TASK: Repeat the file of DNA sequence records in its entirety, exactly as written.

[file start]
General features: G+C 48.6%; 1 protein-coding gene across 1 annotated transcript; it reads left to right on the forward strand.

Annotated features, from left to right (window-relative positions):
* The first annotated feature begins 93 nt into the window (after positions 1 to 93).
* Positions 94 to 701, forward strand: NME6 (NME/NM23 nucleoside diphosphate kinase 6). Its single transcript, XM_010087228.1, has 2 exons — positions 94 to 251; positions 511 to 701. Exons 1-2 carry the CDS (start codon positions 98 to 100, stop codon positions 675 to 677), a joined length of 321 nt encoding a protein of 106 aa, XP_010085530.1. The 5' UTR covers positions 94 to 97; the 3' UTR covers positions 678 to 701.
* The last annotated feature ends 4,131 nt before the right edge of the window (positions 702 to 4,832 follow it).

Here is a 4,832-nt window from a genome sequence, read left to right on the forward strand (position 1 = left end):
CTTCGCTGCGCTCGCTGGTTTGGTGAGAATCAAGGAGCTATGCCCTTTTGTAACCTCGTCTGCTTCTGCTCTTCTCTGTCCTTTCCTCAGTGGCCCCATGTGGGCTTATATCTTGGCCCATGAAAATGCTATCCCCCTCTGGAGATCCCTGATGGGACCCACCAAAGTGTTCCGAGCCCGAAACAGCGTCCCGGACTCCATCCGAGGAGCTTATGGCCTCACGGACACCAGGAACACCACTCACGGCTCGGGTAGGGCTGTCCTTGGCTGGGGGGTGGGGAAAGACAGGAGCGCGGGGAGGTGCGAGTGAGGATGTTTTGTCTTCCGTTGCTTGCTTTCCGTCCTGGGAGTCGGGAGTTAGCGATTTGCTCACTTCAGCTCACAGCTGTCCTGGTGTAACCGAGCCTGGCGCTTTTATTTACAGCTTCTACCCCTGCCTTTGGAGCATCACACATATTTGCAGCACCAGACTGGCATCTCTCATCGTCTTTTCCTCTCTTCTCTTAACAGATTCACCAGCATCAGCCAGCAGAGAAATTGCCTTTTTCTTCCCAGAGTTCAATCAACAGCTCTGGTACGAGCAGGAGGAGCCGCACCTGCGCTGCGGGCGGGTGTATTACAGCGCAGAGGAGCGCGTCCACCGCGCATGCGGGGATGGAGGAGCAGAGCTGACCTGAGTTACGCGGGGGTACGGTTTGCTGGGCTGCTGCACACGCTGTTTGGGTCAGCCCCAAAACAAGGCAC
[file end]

General features: G+C 48.6%; 1 protein-coding gene across 1 annotated transcript; it reads left to right on the forward strand.

Annotated features, from left to right (window-relative positions):
* The first annotated feature begins 93 nt into the window (after positions 1 to 93).
* Positions 94 to 701, forward strand: NME6 (NME/NM23 nucleoside diphosphate kinase 6). Its single transcript, XM_010087228.1, has 2 exons — positions 94 to 251; positions 511 to 701. Exons 1-2 carry the CDS (start codon positions 98 to 100, stop codon positions 675 to 677), a joined length of 321 nt encoding a protein of 106 aa, XP_010085530.1. The 5' UTR covers positions 94 to 97; the 3' UTR covers positions 678 to 701.
* The last annotated feature ends 4,131 nt before the right edge of the window (positions 702 to 4,832 follow it).

Here is a 4,832-nt window from a genome sequence, read left to right on the forward strand (position 1 = left end):
CTTCGCTGCGCTCGCTGGTTTGGTGAGAATCAAGGAGCTATGCCCTTTTGTAACCTCGTCTGCTTCTGCTCTTCTCTGTCCTTTCCTCAGTGGCCCCATGTGGGCTTATATCTTGGCCCATGAAAATGCTATCCCCCTCTGGAGATCCCTGATGGGACCCACCAAAGTGTTCCGAGCCCGAAACAGCGTCCCGGACTCCATCCGAGGAGCTTATGGCCTCACGGACACCAGGAACACCACTCACGGCTCGGGTAGGGCTGTCCTTGGCTGGGGGGTGGGGAAAGACAGGAGCGCGGGGAGGTGCGAGTGAGGATGTTTTGTCTTCCGTTGCTTGCTTTCCGTCCTGGGAGTCGGGAGTTAGCGATTTGCTCACTTCAGCTCACAGCTGTCCTGGTGTAACCGAGCCTGGCGCTTTTATTTACAGCTTCTACCCCTGCCTTTGGAGCATCACACATATTTGCAGCACCAGACTGGCATCTCTCATCGTCTTTTCCTCTCTTCTCTTAACAGATTCACCAGCATCAGCCAGCAGAGAAATTGCCTTTTTCTTCCCAGAGTTCAATCAACAGCTCTGGTACGAGCAGGAGGAGCCGCACCTGCGCTGCGGGCGGGTGTATTACAGCGCAGAGGAGCGCGTCCACCGCGCATGCGGGGATGGAGGAGCAGAGCTGACCTGAGTTACGCGGGGGTACGGTTTGCTGGGCTGCTGCACACGCTGTTTGGGTCAGCCCCAAAACAAGGCAC